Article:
These are Haskell translations of Ninety Nine Lisp Problems.

## Problem 1

```(*) Find the last box of a list.
Example:
* (my-last '(a b c d))
(D)
```

This is "last" in Prelude, which is defined as:

```last :: [a] -> a
last [x] = x
last (_:xs) = last xs
```

## Problem 2

```(*) Find the last but one box of a list.
Example:
* (my-but-last '(a b c d))
(C D)
```

This can be done by dropping all but the last two elements of a list:

```myButLast :: [a] -> [a]
myButLast list = drop ((length list) - 2) list
```

## Problem 3

```(*) Find the K'th element of a list.
The first element in the list is number 1.
Example:
* (element-at '(a b c d e) 3)
C
```

This is (almost) the infix operator !! in Prelude, which is defined as:

```(!!)                :: [a] -> Int -> a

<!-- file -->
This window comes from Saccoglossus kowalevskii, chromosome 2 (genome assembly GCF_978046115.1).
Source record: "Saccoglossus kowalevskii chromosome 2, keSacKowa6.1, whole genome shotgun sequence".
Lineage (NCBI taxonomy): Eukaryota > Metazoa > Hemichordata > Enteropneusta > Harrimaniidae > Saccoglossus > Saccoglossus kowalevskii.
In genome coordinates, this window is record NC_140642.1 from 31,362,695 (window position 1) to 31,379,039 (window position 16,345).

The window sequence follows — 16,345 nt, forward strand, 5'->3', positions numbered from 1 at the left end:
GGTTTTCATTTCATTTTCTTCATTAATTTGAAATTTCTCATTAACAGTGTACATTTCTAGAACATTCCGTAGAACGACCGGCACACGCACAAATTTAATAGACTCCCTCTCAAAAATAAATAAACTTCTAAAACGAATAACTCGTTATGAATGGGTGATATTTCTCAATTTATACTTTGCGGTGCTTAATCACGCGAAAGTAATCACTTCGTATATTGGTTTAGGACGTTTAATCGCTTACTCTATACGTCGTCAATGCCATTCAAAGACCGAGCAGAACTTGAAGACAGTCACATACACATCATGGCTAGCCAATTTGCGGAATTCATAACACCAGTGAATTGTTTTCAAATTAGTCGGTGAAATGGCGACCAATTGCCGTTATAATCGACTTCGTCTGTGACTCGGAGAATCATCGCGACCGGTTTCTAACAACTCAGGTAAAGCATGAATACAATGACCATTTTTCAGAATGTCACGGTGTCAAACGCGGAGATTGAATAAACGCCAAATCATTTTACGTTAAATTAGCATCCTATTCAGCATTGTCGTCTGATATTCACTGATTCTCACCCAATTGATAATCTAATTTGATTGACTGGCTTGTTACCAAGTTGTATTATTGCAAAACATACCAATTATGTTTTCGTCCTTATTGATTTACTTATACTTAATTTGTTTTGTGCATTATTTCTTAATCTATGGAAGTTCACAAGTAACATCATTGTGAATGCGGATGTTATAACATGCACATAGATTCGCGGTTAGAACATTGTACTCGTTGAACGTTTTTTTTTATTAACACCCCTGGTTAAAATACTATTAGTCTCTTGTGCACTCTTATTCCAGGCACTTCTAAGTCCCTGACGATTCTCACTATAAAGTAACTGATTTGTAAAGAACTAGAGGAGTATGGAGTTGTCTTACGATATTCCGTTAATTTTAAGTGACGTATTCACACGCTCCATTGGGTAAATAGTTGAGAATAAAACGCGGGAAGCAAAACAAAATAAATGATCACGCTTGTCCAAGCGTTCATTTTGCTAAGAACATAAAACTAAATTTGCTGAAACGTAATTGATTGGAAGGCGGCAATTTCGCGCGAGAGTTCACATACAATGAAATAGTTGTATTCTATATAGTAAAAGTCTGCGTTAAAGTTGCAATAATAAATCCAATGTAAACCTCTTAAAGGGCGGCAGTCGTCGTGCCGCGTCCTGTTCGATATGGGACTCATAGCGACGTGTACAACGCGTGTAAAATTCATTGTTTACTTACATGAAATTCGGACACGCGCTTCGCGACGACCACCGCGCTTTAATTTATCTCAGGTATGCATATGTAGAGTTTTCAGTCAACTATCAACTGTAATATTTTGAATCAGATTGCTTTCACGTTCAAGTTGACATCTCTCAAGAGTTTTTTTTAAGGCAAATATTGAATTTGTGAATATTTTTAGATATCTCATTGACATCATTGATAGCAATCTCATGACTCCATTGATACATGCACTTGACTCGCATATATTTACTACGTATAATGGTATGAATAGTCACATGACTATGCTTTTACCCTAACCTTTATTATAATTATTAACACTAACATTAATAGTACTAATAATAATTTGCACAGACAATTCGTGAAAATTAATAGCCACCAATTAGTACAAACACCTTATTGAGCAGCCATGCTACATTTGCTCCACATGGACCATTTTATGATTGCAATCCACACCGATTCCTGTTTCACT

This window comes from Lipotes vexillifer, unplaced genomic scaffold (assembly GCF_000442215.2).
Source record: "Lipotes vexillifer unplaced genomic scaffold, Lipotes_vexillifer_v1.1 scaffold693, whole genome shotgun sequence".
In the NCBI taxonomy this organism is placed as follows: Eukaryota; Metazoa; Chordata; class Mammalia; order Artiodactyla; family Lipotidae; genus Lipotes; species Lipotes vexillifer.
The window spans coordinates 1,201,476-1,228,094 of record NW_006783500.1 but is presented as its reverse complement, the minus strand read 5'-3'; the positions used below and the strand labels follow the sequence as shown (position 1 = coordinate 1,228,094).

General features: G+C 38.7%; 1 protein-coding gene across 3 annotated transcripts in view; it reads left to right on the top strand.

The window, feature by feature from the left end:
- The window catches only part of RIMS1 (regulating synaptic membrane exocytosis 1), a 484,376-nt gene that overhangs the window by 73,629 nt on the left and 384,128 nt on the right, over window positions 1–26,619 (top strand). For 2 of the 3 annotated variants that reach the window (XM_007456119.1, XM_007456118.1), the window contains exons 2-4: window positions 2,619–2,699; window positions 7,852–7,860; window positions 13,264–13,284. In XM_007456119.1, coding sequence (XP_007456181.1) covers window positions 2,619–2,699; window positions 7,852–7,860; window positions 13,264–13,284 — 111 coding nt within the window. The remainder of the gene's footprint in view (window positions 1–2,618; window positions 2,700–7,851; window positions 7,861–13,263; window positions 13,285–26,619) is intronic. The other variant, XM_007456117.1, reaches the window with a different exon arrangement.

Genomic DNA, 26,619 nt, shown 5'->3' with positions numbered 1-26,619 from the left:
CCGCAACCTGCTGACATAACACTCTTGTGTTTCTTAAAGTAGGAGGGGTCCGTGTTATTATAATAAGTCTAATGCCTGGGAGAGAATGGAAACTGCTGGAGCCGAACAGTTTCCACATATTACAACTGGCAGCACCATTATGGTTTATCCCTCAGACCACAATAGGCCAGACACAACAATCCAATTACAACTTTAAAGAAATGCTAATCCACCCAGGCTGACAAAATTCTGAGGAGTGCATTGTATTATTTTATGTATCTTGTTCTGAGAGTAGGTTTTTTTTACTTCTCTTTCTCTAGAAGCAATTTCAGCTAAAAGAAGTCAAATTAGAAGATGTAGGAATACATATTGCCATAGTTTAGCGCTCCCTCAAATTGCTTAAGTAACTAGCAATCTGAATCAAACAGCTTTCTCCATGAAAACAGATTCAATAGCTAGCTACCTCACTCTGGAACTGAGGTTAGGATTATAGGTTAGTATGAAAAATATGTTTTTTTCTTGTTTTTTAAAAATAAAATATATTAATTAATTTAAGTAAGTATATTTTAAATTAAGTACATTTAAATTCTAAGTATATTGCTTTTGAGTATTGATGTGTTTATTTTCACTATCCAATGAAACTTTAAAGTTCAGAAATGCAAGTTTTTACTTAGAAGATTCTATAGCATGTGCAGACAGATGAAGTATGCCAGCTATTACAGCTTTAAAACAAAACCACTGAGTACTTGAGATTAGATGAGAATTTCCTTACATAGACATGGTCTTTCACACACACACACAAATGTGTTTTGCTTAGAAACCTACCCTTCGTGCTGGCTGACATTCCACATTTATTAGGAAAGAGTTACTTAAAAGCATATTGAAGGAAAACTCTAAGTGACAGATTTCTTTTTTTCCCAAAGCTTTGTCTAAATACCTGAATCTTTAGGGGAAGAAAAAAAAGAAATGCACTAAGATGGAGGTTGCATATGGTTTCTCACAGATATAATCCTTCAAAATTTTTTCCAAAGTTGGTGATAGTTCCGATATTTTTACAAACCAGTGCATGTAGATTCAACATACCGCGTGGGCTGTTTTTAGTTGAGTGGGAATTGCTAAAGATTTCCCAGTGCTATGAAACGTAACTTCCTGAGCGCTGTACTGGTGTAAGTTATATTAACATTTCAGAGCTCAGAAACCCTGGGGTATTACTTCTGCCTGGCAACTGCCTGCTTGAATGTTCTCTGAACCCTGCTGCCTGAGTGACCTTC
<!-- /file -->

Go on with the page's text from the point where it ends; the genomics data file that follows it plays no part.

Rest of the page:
(x:_)  !! 0         =  x
(_:xs) !! n         =  xs !! (n-1)
```

Except this doesn't quite work, because !! is zero-indexed, and element-at should be one-indexed. So:

```elementAt :: [a] -> Int -> a
elementAt list i = list !! (i-1)
```

## Problem 4

```(*) Find the number of elements of a list.
```

This is "length" in Prelude, which is defined as:

```length           :: [a] -> Int
length []        =  0
length (_:l)     =  1 + length l
```

## Problem 5

```(*) Reverse a list.
```

This is "reverse" in Prelude, which is defined as:

```reverse          :: [a] -> [a]
reverse          =  foldl (flip (:)) []
```

## Problem 6

```(*) Find out whether a list is a palindrome.
A palindrome can be read forward or backward; e.g. (x a m a x).
```

This is trivial, because we can use reverse:

```isPalindrome :: (Eq a) => [a] -> Bool
isPalindrome xs = xs == (reverse xs)
```